Looking back on a legend…
Toronto author and one-time Londoner David McPherson will be talking about his new book The Legendary Horseshoe Tavern: A Complete History.
McPherson says it was surprising to discover that in over the 70 years of its existence, no one had ever pulled together a history of the fabled club.
After securing permission from the club and a publisher, he set out following up on the list of contacts Horseshoe management gave him.
“The first person I talked to was musician Colin Linden, who talked about what a landmark it is and the ghosts and spirits that live there,” McPherson says.
“From then on everyone referenced Linden’s view that it was the launching pad for so many band’s careers.
“If you played there, it meant you had hit a certain mark or level in your career,” he explains. “It was like playing Massey Hall. Once you played the Horseshoe, it meant you had a certain place in the Canadian music industry.”
A legendary bar has legendary characters
That reverence comes across in The Legendary Horseshoe Tavern, but what fascinates is the stories about and from such disparate characters as The Garys, who ran punk shows out of the club in the late 70s, the late Stompin’ Tom from the country days, and of course from the staff themselves.
Longtime Horseshow bartender Teddy Fury emerges as one of the book’s most compelling sources with his mix of anecdotes, explanation of the culture of the bar and occasionally bizarre tales. Fury, a musician himself, was once in The Bopcats and, more recently, a current member of The Royal Crowns.
“Teddy has so many good stories, he could write his own book,” chuckles McPherson.
He says there is one tale he declined to include involving a party of small people and sex on a pool table. But Fury’s tale of meeting the Rolling Stones during their surprise 1997 show makes up for it.
“Teddy was asked to bring a case of water down to the dressing room,” he says. “He’s looking around and seeing Ronnie Wood, and Mick Jagger and then spots a lump on the couch that he thought was a jacket.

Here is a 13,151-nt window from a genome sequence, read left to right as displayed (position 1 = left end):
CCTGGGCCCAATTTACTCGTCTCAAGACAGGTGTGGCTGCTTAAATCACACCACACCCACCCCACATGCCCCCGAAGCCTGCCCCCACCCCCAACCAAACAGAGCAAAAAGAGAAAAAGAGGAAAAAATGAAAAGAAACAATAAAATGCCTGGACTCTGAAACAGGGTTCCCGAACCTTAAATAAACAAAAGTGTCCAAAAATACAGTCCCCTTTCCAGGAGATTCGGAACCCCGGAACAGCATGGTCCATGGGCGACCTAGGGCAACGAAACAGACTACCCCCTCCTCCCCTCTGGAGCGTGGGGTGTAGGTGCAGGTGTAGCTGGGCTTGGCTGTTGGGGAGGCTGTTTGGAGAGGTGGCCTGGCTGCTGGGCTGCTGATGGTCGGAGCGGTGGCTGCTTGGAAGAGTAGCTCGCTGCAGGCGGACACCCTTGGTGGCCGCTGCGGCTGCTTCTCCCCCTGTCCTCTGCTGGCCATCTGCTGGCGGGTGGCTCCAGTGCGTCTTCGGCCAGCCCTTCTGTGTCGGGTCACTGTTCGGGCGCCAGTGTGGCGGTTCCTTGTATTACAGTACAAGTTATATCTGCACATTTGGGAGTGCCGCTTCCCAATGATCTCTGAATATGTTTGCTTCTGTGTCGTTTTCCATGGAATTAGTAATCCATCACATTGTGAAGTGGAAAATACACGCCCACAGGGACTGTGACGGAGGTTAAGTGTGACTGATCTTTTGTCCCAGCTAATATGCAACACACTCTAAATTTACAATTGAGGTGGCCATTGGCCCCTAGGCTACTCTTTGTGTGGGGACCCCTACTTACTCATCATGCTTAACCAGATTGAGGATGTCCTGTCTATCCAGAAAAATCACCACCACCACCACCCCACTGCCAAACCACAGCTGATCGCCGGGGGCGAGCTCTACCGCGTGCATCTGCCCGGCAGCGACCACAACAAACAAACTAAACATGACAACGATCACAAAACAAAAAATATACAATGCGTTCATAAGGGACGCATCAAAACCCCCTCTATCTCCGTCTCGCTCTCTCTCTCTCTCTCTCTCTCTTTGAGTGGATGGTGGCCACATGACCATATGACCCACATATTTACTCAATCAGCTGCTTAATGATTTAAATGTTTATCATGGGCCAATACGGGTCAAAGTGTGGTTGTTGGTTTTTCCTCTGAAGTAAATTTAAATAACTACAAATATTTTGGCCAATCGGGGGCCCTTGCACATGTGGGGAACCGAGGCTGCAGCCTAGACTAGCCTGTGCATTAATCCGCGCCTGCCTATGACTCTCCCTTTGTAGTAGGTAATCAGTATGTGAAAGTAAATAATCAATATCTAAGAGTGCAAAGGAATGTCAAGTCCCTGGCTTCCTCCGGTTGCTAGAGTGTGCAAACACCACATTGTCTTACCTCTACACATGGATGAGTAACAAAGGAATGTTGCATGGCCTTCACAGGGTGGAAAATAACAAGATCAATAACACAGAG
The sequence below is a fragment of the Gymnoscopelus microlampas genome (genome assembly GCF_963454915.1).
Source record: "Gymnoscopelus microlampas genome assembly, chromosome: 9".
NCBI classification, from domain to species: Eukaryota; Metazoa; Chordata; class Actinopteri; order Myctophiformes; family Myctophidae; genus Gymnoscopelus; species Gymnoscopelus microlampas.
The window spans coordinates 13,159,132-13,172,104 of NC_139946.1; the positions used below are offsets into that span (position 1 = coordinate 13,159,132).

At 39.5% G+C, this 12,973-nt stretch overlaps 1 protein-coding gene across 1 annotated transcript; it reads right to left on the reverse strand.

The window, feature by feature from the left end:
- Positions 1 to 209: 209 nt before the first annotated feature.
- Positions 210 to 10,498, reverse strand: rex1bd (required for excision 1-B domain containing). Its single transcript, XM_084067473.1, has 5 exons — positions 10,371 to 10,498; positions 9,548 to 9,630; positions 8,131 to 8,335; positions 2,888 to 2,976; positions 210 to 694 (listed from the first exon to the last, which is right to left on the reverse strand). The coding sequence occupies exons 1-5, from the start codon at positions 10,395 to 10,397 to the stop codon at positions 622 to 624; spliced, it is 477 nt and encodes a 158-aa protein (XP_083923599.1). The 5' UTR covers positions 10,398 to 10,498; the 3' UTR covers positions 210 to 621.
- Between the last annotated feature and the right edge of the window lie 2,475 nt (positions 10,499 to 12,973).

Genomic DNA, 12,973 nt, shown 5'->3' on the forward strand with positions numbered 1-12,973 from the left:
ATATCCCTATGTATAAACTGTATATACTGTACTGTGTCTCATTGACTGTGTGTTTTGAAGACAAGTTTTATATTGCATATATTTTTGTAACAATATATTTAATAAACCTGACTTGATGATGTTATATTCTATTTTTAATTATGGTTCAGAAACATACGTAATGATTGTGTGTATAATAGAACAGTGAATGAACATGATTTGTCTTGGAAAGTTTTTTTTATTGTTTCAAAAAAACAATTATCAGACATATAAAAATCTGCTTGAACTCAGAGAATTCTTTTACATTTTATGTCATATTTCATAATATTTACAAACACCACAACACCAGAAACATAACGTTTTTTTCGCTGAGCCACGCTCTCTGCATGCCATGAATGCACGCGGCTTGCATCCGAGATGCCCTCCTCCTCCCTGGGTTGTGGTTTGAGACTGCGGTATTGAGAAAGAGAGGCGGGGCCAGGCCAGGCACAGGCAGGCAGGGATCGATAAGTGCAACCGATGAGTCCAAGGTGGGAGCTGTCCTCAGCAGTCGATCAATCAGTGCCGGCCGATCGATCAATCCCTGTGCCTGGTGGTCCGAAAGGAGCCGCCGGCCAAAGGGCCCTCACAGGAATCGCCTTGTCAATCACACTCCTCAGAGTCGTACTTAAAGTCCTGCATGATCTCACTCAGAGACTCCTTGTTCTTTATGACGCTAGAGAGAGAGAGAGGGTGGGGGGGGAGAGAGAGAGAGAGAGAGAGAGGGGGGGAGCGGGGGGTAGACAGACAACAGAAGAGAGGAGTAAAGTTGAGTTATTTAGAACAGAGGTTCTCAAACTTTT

“He realizes that it’s Keith Richards so he goes up to him and tells him what an influence he was to him and such.”
McPherson says that in response, Richards said something to Fury that sounded like a rolling gargle.
“Teddy said that even if you hypnotized him he could not tell you what Richards said to him that night.”
London’s Horseshoe counterparts
In the end, McPherson goes back to the mystique of the place and the seminal role it played in so many Canadian music careers. It’s no coincidence that the book’s foreword was penned by Jim Cuddy. Blue Rodeo, like countless musicians, grew their reputations and skills on the Horseshoe stage.
“The first time you walk into places like Call the Office and the Horseshoe Tavern you think: this is what all the excitement is about?” he laughs.
“It’s nothing special to look at but it’s about the legacy there, the history, the little things, the sound, the intimacy of a small room and seeing a great band in a room like that.
“I hope places like this not only survive but thrive. It takes people continuing to go out to hear live music,” he adds.
“That’s a musician’s livelihood these days. It’s not like they’re making money on CDs anymore.”
David McPherson will be at Brown & Dickson Book Store at 7pm, Friday, September 29 to speak about the book, tell stories and sign copies.
Feature photo via HorseshoeTavern.com